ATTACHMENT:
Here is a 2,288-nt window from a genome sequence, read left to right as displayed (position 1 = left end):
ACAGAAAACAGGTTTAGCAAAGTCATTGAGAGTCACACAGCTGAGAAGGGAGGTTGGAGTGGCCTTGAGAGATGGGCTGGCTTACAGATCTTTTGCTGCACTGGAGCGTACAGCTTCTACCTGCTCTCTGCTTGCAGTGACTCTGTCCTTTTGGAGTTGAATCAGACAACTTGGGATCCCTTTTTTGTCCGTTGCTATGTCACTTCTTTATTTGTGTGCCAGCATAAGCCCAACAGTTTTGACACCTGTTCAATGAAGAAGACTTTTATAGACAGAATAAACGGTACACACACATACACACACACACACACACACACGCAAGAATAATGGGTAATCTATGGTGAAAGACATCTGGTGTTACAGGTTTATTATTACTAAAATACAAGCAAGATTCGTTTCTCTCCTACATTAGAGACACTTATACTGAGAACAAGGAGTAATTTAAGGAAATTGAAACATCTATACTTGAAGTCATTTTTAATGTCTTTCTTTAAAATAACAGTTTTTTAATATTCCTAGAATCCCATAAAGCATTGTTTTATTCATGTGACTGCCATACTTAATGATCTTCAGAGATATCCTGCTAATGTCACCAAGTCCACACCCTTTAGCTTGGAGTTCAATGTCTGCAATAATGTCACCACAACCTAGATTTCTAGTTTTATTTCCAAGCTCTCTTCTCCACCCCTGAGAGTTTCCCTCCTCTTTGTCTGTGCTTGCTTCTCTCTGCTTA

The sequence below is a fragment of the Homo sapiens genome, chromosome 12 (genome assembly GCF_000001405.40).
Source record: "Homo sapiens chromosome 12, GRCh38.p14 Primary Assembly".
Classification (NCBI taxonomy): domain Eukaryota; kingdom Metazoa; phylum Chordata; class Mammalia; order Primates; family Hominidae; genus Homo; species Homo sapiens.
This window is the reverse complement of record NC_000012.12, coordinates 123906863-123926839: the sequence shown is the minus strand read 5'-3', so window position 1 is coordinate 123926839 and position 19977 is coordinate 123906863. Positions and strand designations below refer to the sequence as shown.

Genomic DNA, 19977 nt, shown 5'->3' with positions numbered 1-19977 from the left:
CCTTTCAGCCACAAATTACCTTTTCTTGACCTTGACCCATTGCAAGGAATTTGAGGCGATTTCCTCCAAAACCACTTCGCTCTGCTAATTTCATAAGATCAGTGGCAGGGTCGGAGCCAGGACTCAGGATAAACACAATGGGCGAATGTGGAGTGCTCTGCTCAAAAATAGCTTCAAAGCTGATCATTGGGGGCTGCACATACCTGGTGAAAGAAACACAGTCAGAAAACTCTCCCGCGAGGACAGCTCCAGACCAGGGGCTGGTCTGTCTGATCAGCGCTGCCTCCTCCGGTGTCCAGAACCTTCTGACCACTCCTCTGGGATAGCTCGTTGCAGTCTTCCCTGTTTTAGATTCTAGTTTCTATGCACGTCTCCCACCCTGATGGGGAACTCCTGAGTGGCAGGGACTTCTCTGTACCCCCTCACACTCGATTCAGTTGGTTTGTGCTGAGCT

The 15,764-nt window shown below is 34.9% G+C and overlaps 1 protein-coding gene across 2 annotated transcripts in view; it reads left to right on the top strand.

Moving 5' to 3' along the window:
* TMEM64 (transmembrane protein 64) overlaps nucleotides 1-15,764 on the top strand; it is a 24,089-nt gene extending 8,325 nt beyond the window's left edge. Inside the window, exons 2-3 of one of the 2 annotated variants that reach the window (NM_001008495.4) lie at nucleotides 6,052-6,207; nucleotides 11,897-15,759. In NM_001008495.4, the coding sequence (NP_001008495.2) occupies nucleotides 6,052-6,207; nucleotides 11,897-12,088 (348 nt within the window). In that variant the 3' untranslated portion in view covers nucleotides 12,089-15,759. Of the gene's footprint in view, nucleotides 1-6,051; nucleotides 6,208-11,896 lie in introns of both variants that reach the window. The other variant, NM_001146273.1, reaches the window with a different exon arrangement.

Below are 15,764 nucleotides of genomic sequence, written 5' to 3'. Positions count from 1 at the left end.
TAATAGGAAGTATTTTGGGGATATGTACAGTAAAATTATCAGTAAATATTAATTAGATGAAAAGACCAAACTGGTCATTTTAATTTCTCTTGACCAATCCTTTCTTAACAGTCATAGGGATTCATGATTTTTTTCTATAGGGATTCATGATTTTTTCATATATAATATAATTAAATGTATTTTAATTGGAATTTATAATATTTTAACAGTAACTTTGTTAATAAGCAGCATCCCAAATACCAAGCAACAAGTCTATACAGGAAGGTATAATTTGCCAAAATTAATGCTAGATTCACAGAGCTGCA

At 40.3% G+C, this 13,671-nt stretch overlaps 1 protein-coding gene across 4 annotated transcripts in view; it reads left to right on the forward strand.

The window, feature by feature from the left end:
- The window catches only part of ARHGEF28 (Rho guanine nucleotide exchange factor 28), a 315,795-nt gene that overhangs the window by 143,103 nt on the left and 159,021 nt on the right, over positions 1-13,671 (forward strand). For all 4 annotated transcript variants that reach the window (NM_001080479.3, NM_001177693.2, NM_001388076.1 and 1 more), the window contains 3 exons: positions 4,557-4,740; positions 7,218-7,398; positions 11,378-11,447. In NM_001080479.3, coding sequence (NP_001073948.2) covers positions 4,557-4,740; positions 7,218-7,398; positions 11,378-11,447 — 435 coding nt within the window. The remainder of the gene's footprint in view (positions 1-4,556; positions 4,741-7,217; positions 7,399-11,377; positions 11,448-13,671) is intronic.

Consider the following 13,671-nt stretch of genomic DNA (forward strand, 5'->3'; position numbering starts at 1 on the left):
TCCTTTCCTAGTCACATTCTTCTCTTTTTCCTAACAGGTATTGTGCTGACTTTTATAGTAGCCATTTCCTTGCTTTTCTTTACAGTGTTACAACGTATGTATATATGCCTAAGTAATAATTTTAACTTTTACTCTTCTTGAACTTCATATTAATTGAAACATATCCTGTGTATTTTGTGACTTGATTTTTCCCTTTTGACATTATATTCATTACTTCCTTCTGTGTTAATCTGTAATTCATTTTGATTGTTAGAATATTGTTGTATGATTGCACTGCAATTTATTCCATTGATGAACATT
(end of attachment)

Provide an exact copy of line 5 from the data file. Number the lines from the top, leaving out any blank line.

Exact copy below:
Classification (NCBI taxonomy): domain Eukaryota; kingdom Metazoa; phylum Chordata; class Mammalia; order Primates; family Hominidae; genus Homo; species Homo sapiens.